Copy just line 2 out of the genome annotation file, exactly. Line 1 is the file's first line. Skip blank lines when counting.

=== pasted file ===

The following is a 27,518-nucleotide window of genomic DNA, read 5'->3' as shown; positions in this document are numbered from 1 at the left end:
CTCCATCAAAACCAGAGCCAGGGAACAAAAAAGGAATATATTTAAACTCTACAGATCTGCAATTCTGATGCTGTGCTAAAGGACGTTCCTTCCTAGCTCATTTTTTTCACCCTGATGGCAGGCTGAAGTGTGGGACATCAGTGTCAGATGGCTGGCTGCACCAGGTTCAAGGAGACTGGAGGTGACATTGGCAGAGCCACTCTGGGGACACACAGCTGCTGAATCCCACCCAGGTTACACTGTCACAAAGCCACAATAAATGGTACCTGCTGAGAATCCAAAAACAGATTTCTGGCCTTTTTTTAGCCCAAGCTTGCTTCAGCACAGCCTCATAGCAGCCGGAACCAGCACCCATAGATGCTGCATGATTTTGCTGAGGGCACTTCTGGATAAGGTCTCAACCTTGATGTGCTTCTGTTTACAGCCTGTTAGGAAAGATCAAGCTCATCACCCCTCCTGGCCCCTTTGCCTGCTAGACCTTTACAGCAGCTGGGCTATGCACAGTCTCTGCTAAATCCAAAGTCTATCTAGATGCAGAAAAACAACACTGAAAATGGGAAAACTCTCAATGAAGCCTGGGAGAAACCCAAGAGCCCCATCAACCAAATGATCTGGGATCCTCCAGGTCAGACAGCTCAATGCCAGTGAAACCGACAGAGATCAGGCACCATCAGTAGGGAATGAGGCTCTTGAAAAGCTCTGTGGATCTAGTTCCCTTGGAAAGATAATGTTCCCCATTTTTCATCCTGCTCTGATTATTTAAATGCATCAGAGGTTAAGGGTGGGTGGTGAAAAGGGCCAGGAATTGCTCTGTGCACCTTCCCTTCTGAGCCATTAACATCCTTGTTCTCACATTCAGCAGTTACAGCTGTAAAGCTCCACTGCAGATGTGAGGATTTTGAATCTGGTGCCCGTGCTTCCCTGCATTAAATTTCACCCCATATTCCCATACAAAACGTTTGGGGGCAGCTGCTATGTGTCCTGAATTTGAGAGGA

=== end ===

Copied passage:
CTCCATCAAAACCAGAGCCAGGGAACAAAAAAGGAATATATTTAAACTCTACAGATCTGCAATTCTGATGCTGTGCTAAAGGACGTTCCTTCCTAGCTCATTTTTTTCACCCTGATGGCAGGCTGAAGTGTGGGACATCAGTGTCAGATGGCTGGCTGCACCAGGTTCAAGGAGACTGGAGGTGACATTGGCAGAGCCACTCTGGGGACACACAGCTGCTGAATCCCACCCAGGTTACACTGTCACAAAGCCACAATAAATGGTACCTGCTGAGAATCCAAAAACAGATTTCTGGCCTTTTTTTAGCCCAAGCTTGCTTCAGCACAGCCTCATAGCAGCCGGAACCAGCACCCATAGATGCTGCATGATTTTGCTGAGGGCACTTCTGGATAAGGTCTCAACCTTGATGTGCTTCTGTTTACAGCCTGTTAGGAAAGATCAAGCTCATCACCCCTCCTGGCCCCTTTGCCTGCTAGACCTTTACAGCAGCTGGGCTATGCACAGTCTCTGCTAAATCCAAAGTCTATCTAGATGCAGAAAAACAACACTGAAAATGGGAAAACTCTCAATGAAGCCTGGGAGAAACCCAAGAGCCCCATCAACCAAATGATCTGGGATCCTCCAGGTCAGACAGCTCAATGCCAGTGAAACCGACAGAGATCAGGCACCATCAGTAGGGAATGAGGCTCTTGAAAAGCTCTGTGGATCTAGTTCCCTTGGAAAGATAATGTTCCCCATTTTTCATCCTGCTCTGATTATTTAAATGCATCAGAGGTTAAGGGTGGGTGGTGAAAAGGGCCAGGAATTGCTCTGTGCACCTTCCCTTCTGAGCCATTAACATCCTTGTTCTCACATTCAGCAGTTACAGCTGTAAAGCTCCACTGCAGATGTGAGGATTTTGAATCTGGTGCCCGTGCTTCCCTGCATTAAATTTCACCCCATATTCCCATACAAAACGTTTGGGGGCAGCTGCTATGTGTCCTGAATTTGAGAGGA